This post explains the Vasicek/Merton single factor model which is part of the Basel framework (IRB approach) and has been used to evaluate CDOs.

Imagine you loan money to a friend who will default with a probability of 1%. When it comes to paying back the loan you will either receive 100% (plus any interest) or 0%. That's pretty risky. So you figure you can improve your situation by making same size loans to n friends. (NB: You will need a license for doing so). In case they all default individually with a probability of p = 1%, the law of large numbers tells you that the more loans you make (increase n), the closer the average default rate (= portfolio default rate) will be to 1%. "The" central limit theorem states that the portfolio default rate will be normally distributed with a mean of 1% and a variance that goes to zero as n increases.

Now here is the result for n = 5000 loans and 100,000 simulations (portfolios):

Unfortunately, this is only true when default solely happens due to idiosyncratic reason such as illness or a divorce, i.e. when the default of one friend is not related to the default of another friend. But in case you make loans to colleagues from work this assumption won't be correct since bankruptcy of the company would turn most of your loans sour at the same time no matter how large (number of obligors) your loan portfolio actually is. In other words: Certain systemic risk can't be diversified away.

Assuming you really have lots of "similar" friends (p = 1%) and they are all pretty evenly distributed across the sectors the economy has to offer one could argue that defaults are actually only a function of this idiosyncratic risk (as before) and a single systemic risk factor reflecting the overall state of the economy. In case the economy does very well, hardly anybody will default (even an expensive divorce is not an issue) and in case the economy enters into a deep recession, the default rate goes north. The sensitivity of each obligor to this systemic factor and the correlation among the obligors is given by √ρ and ρ, respectively.

Result for n = 5000 loans and 100,000 simulations (portfolios):

The average portfolio default rate is not affected by an increase in correlation, but the higher the correlation the more likely extreme portfolio default rates become (good or bad). In case the correlation is one, we are back to a single obligor. Either nobody (0%) or everybody (100%) defaults.

The model (see comment section for details) is a useful starting point but since both systemic and idiosyncratic risk is assumed to be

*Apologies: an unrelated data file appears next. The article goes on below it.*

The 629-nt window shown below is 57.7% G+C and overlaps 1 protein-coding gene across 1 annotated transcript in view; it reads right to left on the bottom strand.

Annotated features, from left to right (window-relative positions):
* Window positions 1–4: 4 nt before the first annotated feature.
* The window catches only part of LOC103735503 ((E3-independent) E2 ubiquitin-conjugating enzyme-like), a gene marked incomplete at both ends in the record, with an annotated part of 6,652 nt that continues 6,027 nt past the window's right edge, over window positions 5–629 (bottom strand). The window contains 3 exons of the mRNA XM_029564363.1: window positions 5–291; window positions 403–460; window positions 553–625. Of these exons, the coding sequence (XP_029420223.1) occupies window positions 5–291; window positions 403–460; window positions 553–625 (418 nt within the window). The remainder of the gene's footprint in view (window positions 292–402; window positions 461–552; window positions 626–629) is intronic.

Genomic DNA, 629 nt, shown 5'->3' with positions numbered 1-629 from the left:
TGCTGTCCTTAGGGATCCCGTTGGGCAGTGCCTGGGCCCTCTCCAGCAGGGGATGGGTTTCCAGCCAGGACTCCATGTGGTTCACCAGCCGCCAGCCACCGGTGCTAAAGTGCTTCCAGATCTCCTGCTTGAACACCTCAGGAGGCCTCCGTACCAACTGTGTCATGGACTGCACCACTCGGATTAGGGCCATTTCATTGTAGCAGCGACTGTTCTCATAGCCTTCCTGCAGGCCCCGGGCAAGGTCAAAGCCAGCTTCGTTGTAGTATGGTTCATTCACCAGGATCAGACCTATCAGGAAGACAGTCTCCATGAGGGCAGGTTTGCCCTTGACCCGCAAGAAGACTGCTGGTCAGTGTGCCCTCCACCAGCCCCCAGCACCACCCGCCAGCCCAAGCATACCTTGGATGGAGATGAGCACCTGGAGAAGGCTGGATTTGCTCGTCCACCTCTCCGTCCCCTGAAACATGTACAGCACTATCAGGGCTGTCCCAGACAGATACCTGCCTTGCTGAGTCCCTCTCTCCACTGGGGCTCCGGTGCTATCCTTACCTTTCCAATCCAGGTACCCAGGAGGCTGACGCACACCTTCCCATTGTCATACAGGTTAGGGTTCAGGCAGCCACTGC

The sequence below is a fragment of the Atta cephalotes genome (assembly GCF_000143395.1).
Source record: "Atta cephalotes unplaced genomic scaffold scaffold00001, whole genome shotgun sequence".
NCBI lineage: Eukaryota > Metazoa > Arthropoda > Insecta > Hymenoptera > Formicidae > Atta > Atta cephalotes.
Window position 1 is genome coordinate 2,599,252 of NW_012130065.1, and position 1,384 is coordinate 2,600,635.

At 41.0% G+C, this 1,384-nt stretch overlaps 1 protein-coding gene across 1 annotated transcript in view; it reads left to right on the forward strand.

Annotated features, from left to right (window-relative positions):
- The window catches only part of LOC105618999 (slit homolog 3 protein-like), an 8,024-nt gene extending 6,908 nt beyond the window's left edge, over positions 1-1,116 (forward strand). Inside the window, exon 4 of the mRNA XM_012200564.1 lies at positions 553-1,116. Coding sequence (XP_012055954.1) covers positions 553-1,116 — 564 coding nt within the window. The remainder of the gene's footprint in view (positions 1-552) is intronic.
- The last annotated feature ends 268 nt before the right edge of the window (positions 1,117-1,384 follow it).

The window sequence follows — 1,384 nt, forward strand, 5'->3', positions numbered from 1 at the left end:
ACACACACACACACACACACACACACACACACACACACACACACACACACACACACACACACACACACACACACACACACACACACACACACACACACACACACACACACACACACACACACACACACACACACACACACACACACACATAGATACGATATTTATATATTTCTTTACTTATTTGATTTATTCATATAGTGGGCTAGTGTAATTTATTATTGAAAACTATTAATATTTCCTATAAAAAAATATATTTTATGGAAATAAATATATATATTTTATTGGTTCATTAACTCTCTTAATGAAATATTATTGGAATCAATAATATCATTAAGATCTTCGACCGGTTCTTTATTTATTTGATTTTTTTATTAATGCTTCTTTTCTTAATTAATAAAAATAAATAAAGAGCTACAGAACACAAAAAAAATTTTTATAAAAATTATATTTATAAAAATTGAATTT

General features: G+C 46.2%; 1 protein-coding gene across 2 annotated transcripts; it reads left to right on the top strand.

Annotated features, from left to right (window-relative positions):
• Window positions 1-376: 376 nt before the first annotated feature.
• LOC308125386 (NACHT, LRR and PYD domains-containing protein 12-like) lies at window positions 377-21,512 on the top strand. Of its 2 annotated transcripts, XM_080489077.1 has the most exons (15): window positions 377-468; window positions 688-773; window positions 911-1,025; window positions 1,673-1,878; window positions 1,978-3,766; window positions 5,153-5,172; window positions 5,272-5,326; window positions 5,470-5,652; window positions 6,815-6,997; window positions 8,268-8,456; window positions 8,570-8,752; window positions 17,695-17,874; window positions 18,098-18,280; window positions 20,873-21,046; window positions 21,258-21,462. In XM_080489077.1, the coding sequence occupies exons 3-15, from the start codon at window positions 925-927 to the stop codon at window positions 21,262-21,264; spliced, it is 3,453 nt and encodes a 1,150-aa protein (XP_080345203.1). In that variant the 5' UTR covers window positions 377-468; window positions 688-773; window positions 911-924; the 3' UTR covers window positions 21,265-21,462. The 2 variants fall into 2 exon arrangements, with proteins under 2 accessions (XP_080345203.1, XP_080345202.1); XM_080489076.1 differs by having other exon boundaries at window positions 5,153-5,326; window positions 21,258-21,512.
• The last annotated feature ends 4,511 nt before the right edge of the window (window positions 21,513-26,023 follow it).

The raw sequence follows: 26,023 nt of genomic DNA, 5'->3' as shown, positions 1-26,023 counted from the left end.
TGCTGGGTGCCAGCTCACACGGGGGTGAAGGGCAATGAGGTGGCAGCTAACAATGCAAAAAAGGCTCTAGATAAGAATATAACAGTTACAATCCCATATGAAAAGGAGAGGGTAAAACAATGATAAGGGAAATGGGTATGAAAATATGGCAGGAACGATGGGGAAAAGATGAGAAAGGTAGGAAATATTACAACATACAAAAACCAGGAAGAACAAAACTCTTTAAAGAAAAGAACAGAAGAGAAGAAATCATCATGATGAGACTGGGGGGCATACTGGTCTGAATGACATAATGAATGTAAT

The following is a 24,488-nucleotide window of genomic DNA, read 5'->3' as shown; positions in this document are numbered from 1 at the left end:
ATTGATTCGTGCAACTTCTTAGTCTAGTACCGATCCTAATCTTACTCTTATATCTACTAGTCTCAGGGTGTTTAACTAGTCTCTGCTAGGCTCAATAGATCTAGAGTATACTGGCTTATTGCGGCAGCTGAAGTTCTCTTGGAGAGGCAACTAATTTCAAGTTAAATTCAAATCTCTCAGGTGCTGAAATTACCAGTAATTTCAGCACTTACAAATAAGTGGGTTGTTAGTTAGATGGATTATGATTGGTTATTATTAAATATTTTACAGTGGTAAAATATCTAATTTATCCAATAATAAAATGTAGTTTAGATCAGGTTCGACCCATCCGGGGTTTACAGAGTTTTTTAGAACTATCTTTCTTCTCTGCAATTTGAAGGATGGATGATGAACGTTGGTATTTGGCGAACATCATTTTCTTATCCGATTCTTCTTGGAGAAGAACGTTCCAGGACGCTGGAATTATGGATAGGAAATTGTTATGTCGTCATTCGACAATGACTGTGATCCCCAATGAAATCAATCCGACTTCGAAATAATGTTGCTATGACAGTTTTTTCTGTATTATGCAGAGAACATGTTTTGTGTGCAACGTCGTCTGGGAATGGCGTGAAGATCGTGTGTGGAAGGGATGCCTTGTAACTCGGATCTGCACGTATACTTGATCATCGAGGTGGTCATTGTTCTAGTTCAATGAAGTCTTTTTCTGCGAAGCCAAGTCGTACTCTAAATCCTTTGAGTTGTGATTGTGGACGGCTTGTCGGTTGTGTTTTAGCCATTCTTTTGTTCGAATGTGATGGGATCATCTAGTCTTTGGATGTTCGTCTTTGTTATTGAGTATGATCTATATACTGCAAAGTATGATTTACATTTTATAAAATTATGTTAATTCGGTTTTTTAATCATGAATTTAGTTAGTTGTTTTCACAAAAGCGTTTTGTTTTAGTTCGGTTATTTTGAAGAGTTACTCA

Imagine you loan money to a friend who will default with a probability of 1%. When it comes to paying back the loan you will either receive 100% (plus any interest) or 0%. That's pretty risky. So you figure you can improve your situation by making same size loans to n friends. (NB: You will need a license for doing so). In case they all default individually with a probability of p = 1%, the law of large numbers tells you that the more loans you make (increase n), the closer the average default rate (= portfolio default rate) will be to 1%. "The" central limit theorem states that the portfolio default rate will be normally distributed with a mean of 1% and a variance that goes to zero as n increases.

Now here is the result for n = 5000 loans and 100,000 simulations (portfolios):

Unfortunately, this is only true when default solely happens due to idiosyncratic reason such as illness or a divorce, i.e. when the default of one friend is not related to the default of another friend. But in case you make loans to colleagues from work this assumption won't be correct since bankruptcy of the company would turn most of your loans sour at the same time no matter how large (number of obligors) your loan portfolio actually is. In other words: Certain systemic risk can't be diversified away.

Assuming you really have lots of "similar" friends (p = 1%) and they are all pretty evenly distributed across the sectors the economy has to offer one could argue that defaults are actually only a function of this idiosyncratic risk (as before) and a single systemic risk factor reflecting the overall state of the economy. In case the economy does very well, hardly anybody will default (even an expensive divorce is not an issue) and in case the economy enters into a deep recession, the default rate goes north. The sensitivity of each obligor to this systemic factor and the correlation among the obligors is given by √ρ and ρ, respectively.

Result for n = 5000 loans and 100,000 simulations (portfolios):

The average portfolio default rate is not affected by an increase in correlation, but the higher the correlation the more likely extreme portfolio default rates become (good or bad). In case the correlation is one, we are back to a single obligor. Either nobody (0%) or everybody (100%) defaults.

The model (see comment section for details) is a useful starting point but since both systemic and idiosyncratic risk is assumed to be

*normally distributed*and are connected via an*uncertain*correlation coefficient you could easily be on the wrong end of the trade. NB: That doesn't mean the Basel guys did a bad job. They had two parameters (correlation and systemic shock size) for calibrating the model.Mahalanobis - am 2011-03-03 15:00 - Rubrik: Finance